Mary J. Blige finds the love through the hard times depicted in ‘Mudbound’ and the darkness of today’s world
During a post-“Mudbound” screening Q&A, director Dee Rees was asked a question that her star, Mary J. Blige, didn’t know the answer to: What inspired Rees to cast Blige — the “Queen of Hip-Hop Soul” and the seller of over 50 million confession-heavy albums — in her Netflix period drama? “She said she loved me in ‘The Wiz,’” says Blige of the 2015 TV adaptation of the Broadway musical in which she gave a stage-owning performance as Evillene, the wicked witch. “I just thought, ‘Oh, wow.’ [Dee] never told me that.”
Another thing Rees didn’t tell Blige: In her turn as Florence, the wife, mother and beating heart of a Mississippi Delta cotton-farming family, Blige would be unrecognizable. “I cried,” says Blige about sitting in the audience at the Sundance premiere of “Mudbound.” “I was, like, ‘Oh, God. Who is that?’ I couldn’t see myself.”
Two days before the Golden Globes — she was nominated for supporting actress and original song for “Mighty River” — the appealingly straightforward Blige sat in a Four Seasons hotel room, talking about delivering a career-altering performance just as her 12-year marriage was unraveling, and suddenly being taken seriously as an actress in Hollywood. “I know I went to New Orleans to try to do something great, to pour my heart out into something,” Blige says. “But I didn’t see this coming.”
Draw a line between you and Florence.
Florence was like my grandmother, my aunts. She was a Southerner. My family are Southern people. They were these strong, strong women who didn’t say a lot but their husbands listened to them. They were sharecroppers, had farms, cows, chickens and whatever they killed or got out of the garden, we ate. I was being prepped for [Florence] since I was a little girl.
That said, the role came to you at a difficult time in your life.
Fortunately, I have a friend who’s a great acting coach, Tasha Smith. I’d show up to her house crying, talking about my hell. She didn’t baby me. She’d say, “Sis? I love you but I don’t want to hear it. Save it all for Florence.” So Florence became a place for me to lay all my stuff, to just give it to somebody else.
When were you told that Florence’s look would be glam-free?
Not until I got down there. Dee was like, “I want it all natural.” And I was like, “What? I have to show my own textured hair?” When it was time to strip away the wigs and weaves, it made me nervous. I negotiated for, like, two days in a row. I’d say to Angie Wells, who did the makeup, “Can I get a strip of lashes?” and she’d say, “No, Dee doesn’t want any lashes [laughs].”
Then I just surrendered. I was running around with a full Afro and no makeup. [Florence] gave me new confidence. People were whistling and hitting on Florence and saying, “Wow, Florence is so beautiful.” It really helped me a lot. It was like, “Mary? It’s not as bad as you think. You don’t need all this stuff to feel good.”
Talk about shooting a film in 28 days at St. Joseph’s Plantation, an active sugar farm so remote that actors rarely left the set.
[Temperatures were] in the three digits every single day. Some days it would rain and we’d have to wear rain boots to walk through the mud, which was just ridiculous, to get to our location. And the mosquitoes, there were so many of them. [laughs] Lots of times we couldn’t just go back to the trailer because it was so far away. So we’d just sit all day in costume, [staying] in character.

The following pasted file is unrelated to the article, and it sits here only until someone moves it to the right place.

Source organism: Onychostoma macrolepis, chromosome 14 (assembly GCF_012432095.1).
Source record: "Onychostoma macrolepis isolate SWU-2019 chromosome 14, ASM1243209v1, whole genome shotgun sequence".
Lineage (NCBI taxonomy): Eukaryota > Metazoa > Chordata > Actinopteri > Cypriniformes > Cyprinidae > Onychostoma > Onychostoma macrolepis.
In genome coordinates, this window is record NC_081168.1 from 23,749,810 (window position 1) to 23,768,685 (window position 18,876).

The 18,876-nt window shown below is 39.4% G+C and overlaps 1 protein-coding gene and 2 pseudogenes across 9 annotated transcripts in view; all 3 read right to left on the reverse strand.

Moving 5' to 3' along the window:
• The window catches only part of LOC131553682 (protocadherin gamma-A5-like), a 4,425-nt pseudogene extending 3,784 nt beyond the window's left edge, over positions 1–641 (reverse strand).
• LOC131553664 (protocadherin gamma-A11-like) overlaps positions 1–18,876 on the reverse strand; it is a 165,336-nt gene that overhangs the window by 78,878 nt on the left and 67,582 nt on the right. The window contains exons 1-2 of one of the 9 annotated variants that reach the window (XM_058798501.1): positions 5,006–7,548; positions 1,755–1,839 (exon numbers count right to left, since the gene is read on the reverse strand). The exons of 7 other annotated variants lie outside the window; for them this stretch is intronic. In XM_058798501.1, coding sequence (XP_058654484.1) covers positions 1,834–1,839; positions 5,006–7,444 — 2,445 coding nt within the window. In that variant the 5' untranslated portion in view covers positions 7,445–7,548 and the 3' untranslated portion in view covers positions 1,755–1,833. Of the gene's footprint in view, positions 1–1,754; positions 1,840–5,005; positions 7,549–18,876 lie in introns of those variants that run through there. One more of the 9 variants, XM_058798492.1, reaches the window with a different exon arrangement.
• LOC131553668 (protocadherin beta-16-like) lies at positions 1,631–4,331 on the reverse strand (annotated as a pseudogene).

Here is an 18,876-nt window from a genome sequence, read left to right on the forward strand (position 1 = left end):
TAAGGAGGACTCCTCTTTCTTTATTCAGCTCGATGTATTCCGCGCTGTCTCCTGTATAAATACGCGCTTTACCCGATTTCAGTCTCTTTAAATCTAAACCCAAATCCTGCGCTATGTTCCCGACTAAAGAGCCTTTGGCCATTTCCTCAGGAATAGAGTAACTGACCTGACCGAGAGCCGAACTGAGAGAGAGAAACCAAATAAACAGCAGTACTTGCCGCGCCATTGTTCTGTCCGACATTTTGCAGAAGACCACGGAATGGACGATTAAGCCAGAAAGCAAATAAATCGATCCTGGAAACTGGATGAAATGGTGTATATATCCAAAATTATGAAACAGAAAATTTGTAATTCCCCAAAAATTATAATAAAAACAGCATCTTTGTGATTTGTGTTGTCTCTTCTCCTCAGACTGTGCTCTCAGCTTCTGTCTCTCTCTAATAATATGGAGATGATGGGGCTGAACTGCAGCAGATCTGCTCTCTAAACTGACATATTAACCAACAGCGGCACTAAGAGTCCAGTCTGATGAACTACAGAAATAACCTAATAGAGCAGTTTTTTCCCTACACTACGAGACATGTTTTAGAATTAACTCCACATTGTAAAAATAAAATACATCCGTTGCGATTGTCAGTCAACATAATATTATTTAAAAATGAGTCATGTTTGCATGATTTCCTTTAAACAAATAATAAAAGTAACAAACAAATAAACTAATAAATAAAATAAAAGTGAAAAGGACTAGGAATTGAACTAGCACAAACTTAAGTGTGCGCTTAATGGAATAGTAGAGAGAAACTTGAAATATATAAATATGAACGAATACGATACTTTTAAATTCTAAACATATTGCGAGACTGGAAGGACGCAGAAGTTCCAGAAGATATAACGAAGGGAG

Were there lots of sharing sessions regarding your tricky emotional time?
I didn’t tell a soul. Nobody knew. I didn’t think it was anybody’s business and because it was the beginning of everything that was about to explode. I didn’t think that it was something for me to be on set with these new people, who I just met, and say, “I’m going through hell and I might be getting a divorce.” It hadn’t hit yet. I was just thinking, “I can’t believe what I’m going to have to do.”
What did your “Mudbound” experience clarify for you, then?
Great things are sometimes born out of hard times, out of trials and tribulations. This is a dark time we’re having in the world, but I think something great is being born out of it, that it’s uniting people all over the United States. My life has been nothing but ups and downs. Something great will happen, then something terrible will happen. And it teaches you how to appreciate the good.
There were women in key positions throughout the “Mudbound” crew. Had you ever been in that sort of work environment?
No. And I tell you, it was calm and beautiful and confident and everyone knew what they were doing. It was hot and everyone was burning up but there were women everywhere and it was beautiful.
Was singing and co-writing “Mighty River” a package deal?
They didn’t ask until the movie was done. But I was waiting — patiently — for them to ask. The words came from what I saw as the silver lining in the movie. Which is love. That’s the part that saved everybody. I looked at the mud as being the negativity. Love is the mighty river that’s going to fix everything.
How does film acting differ from performing for 50,000 screaming fans?
I’m not as nervous in front of a whole bunch of people as I am in front of a camera. The difference being in front of 50,000 people is you’re just having a good time, just letting it rip. But that whole camera thing? I’m transparent anyway. In front of a camera you find out how shallow or afraid or whatever you are. For real. It’s like spending alone time. When we have to deal with ourselves it’s sometimes a creepy thing. But when we’re ready, it’s great. I’m ready.
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